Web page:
Designoids versus Intelligent Design
There are many different avenues to take on the subject of teleology in nature. We can talk about how design is deduced by humans in real-life disciplines (such as crime scene analysis or archaeology). We can also point to the innumerable examples of obvious bad designoids in biology. In this entry I rather want to discuss the worldview that each side - Neo-Darwinism and divine teleology - implies.
In Neo-Darwinism, all biological organisms are designoids (a term coined by Dawkins to denote the illusion of design), and the idea of design as complexity must be rejected as an arbitrary a priori. Scientists do not reject teleology as a principle, but to say that a non-natural teleology is responsible for anything is not meaningful, because such a hypothesis is not empirical or testable (I don't agree with that position, but that's another matter entirely). Naturalism is assumed as the only workable premise.
In divine teleology, however, non-natural teleology is not just a hypothesis but a point of faith, which makes it a religious belief. Intelligent Design advocates claim that they don't have a designer in mind, but we know that's a little white lie, as ID is clearly part of the greater Christian Creationist programme. But in order to prop up their ontological opposition to naturalism, ID advocates, and people upholding the Christian worldview in general, often use the "chance or design" dilemma. As I've argued before on this blog, the "chance or design" dilemma is particularly interesting because it illustrates the fundamental failings of divine teleology to account for more complex forms of order.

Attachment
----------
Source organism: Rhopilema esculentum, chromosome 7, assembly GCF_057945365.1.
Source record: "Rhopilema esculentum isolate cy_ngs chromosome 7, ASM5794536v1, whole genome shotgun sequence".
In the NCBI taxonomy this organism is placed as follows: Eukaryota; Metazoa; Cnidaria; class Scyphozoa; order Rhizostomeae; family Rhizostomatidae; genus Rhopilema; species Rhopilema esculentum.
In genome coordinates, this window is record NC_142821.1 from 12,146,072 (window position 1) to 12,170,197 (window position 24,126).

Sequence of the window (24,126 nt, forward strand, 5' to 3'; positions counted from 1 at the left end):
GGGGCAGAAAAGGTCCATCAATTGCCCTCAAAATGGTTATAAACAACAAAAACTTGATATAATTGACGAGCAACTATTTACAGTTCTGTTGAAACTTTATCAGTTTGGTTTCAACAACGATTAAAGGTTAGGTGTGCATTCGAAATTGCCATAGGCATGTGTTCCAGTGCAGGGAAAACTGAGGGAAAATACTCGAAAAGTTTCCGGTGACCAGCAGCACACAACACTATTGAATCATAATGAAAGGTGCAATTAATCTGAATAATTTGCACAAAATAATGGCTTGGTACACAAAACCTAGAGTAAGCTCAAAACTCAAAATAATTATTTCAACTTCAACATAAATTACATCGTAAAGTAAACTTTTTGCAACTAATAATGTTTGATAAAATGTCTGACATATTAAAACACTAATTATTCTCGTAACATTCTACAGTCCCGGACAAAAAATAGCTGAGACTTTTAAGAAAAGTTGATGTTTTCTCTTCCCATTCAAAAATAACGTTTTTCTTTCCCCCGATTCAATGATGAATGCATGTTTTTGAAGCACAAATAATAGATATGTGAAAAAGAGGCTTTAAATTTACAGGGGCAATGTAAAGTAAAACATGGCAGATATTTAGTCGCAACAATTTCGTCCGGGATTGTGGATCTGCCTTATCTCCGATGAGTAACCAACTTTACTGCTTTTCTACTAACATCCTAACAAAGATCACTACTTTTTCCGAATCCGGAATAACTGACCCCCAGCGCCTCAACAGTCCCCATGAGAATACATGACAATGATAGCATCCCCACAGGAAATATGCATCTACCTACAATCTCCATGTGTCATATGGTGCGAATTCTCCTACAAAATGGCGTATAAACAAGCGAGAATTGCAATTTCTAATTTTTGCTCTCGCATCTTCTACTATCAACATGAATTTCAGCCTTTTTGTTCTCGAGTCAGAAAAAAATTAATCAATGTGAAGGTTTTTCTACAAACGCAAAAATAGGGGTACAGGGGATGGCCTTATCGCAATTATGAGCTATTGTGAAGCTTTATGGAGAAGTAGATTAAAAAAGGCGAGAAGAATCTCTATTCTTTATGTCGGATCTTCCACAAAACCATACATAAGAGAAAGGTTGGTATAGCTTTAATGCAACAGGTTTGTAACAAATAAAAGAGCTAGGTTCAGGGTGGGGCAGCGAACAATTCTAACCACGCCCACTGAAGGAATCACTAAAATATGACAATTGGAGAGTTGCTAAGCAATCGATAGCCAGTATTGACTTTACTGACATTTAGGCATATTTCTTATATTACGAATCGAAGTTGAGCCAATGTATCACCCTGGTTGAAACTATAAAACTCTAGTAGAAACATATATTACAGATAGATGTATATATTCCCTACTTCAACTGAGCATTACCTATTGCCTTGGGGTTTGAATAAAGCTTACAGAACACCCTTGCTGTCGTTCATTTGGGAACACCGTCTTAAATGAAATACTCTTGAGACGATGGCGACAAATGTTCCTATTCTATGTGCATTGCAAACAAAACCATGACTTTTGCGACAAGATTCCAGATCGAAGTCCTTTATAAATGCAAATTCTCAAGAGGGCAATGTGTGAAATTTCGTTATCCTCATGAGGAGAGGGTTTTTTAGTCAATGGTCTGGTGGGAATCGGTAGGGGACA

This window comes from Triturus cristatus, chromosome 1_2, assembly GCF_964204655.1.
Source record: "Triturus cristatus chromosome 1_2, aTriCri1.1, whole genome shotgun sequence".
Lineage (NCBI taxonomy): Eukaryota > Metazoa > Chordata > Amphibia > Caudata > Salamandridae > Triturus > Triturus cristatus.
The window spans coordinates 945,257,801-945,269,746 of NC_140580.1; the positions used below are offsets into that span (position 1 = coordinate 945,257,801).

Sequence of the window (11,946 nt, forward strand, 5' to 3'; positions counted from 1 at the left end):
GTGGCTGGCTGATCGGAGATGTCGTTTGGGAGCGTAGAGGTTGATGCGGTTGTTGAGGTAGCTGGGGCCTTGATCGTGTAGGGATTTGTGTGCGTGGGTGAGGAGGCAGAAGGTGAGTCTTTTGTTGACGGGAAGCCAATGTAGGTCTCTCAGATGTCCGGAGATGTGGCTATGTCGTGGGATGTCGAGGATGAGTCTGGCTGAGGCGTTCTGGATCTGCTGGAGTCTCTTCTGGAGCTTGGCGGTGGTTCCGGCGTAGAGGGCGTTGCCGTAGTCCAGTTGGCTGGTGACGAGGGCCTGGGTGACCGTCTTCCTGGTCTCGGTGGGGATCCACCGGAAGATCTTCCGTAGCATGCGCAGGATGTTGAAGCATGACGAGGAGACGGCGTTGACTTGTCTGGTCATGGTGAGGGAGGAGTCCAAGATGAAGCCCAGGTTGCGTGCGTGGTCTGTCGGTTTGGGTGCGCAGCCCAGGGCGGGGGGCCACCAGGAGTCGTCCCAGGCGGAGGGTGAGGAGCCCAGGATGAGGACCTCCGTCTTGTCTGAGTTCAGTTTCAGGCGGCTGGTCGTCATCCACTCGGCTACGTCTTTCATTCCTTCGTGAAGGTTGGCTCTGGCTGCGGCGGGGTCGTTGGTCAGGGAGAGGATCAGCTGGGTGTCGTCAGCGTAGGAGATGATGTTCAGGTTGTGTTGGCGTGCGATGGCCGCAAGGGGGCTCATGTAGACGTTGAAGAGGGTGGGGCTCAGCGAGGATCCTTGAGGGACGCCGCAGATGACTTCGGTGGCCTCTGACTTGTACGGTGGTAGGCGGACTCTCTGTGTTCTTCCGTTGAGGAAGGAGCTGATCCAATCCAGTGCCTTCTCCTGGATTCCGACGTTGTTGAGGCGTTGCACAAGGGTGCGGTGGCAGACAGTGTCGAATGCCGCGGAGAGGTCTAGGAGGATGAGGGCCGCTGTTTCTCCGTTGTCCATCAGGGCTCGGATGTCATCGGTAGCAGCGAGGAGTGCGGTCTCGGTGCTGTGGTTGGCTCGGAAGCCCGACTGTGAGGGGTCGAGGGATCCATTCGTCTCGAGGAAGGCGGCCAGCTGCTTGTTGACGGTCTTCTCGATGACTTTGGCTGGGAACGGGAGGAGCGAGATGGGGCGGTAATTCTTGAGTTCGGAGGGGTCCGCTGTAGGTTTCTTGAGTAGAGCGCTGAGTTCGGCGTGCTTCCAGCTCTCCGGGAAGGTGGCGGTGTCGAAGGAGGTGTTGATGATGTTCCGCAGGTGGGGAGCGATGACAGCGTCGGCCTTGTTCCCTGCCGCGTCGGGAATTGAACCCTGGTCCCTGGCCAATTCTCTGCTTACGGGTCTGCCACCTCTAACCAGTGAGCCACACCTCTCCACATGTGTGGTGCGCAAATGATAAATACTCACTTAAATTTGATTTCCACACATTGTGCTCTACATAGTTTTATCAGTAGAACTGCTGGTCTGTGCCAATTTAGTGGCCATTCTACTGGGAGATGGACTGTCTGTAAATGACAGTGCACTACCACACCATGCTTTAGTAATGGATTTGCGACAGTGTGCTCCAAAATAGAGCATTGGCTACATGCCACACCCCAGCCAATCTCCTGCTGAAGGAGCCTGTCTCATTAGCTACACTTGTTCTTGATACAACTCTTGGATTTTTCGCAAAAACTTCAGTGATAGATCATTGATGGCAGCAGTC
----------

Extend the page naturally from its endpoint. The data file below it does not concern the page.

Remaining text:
To a scientist, the dilemma is obviously wrong because there is only one valid option - natural law. The evolution of biological designoids is regulated by defined, measurable processes like natural selection, mutations, genetic drift, and so on. None of these are "chance" - otherwise they wouldn't be defined or measurable - and neither are they "design" - since no intentionalities underlie them.
My hypothesis is that people who follow the Christian worldview, due to religious education perhaps, are unable to understand complex concepts of order such as natural law. The most they can understand is divine teleology, the simplest and most accessible kind of order (since we directly observe intentionality every day by looking at other humans' actions). It was therefore only natural for primitive philosophers to give religious answers to important questions, since only divine creation was accessible to their unsophisticated minds. In this view, God is a transposition of human action on a universal scale. Christian Creationism and ID are therefore a remnant of that primitivism.
If this is true, what does it tell us about the current debate ? It would perhaps explain why the vast majority of Christian scientists (however incongruous such a mix of worldviews can be) accept the validity of Neo-Darwinism. However, I'm afraid it also makes resolution dependent on profound social factors such as the quality and nature of education. But no one said there were easy answers.